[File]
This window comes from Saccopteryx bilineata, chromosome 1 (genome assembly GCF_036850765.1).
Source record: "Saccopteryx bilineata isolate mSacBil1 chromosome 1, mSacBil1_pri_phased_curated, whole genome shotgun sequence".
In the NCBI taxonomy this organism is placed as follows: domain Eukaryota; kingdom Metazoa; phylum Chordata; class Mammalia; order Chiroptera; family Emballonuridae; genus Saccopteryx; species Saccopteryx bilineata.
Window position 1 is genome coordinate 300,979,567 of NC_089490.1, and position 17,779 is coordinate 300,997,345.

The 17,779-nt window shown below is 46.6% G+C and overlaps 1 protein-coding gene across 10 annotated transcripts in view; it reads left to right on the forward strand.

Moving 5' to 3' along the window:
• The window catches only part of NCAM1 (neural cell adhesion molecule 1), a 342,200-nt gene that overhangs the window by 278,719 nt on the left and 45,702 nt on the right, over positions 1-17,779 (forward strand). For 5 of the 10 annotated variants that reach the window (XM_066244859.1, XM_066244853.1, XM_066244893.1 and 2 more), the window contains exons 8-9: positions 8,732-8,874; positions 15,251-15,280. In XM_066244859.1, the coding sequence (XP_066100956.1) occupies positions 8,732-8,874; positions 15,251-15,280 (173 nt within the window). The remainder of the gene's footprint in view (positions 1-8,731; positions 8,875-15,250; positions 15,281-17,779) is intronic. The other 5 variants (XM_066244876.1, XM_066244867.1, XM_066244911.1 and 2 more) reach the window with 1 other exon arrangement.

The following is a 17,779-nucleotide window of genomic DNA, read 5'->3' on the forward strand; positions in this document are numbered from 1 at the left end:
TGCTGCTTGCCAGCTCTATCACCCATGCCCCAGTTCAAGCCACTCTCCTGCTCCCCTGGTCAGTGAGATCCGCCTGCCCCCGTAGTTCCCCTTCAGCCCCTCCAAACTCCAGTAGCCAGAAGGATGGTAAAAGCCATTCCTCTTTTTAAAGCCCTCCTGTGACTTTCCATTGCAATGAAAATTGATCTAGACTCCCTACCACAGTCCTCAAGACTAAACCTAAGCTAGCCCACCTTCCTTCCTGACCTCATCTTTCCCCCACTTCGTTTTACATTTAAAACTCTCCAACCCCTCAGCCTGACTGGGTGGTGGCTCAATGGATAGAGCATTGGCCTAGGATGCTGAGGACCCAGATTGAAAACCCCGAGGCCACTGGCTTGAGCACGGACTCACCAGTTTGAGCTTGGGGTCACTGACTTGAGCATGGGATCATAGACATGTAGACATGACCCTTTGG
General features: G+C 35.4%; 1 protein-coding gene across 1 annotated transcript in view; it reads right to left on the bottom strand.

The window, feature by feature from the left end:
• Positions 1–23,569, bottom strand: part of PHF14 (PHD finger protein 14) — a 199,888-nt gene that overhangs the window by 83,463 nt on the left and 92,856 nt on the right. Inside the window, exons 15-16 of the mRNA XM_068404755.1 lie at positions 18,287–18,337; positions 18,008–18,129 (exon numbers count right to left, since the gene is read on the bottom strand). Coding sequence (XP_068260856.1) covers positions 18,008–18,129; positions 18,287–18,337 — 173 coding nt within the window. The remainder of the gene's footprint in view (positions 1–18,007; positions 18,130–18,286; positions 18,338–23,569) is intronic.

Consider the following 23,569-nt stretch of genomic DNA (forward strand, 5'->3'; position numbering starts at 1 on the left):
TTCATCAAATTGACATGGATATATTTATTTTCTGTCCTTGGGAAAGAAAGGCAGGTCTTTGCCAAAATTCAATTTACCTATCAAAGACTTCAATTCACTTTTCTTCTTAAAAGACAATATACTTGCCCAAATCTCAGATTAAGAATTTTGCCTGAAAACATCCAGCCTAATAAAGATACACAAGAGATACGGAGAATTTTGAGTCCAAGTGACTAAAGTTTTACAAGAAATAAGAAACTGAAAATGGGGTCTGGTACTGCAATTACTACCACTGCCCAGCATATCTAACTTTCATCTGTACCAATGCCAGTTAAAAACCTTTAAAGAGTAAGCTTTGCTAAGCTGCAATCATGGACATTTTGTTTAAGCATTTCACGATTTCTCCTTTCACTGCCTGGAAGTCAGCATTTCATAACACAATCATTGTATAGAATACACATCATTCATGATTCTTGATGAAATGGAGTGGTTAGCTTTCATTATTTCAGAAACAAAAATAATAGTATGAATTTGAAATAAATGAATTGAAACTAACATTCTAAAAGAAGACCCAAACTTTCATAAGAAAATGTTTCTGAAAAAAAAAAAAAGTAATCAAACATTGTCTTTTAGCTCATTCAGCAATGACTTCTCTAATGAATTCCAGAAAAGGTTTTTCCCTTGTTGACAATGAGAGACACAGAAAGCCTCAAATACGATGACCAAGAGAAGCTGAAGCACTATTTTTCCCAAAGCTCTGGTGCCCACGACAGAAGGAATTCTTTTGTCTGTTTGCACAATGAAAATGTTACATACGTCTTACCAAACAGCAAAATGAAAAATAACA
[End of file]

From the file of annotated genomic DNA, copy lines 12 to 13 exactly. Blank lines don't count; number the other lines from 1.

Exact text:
• Positions 1–23,569, bottom strand: part of PHF14 (PHD finger protein 14) — a 199,888-nt gene that overhangs the window by 83,463 nt on the left and 92,856 nt on the right. Inside the window, exons 15-16 of the mRNA XM_068404755.1 lie at positions 18,287–18,337; positions 18,008–18,129 (exon numbers count right to left, since the gene is read on the bottom strand). Coding sequence (XP_068260856.1) covers positions 18,008–18,129; positions 18,287–18,337 — 173 coding nt within the window. The remainder of the gene's footprint in view (positions 1–18,007; positions 18,130–18,286; positions 18,338–23,569) is intronic.

Consider the following 23,569-nt stretch of genomic DNA (forward strand, 5'->3'; position numbering starts at 1 on the left):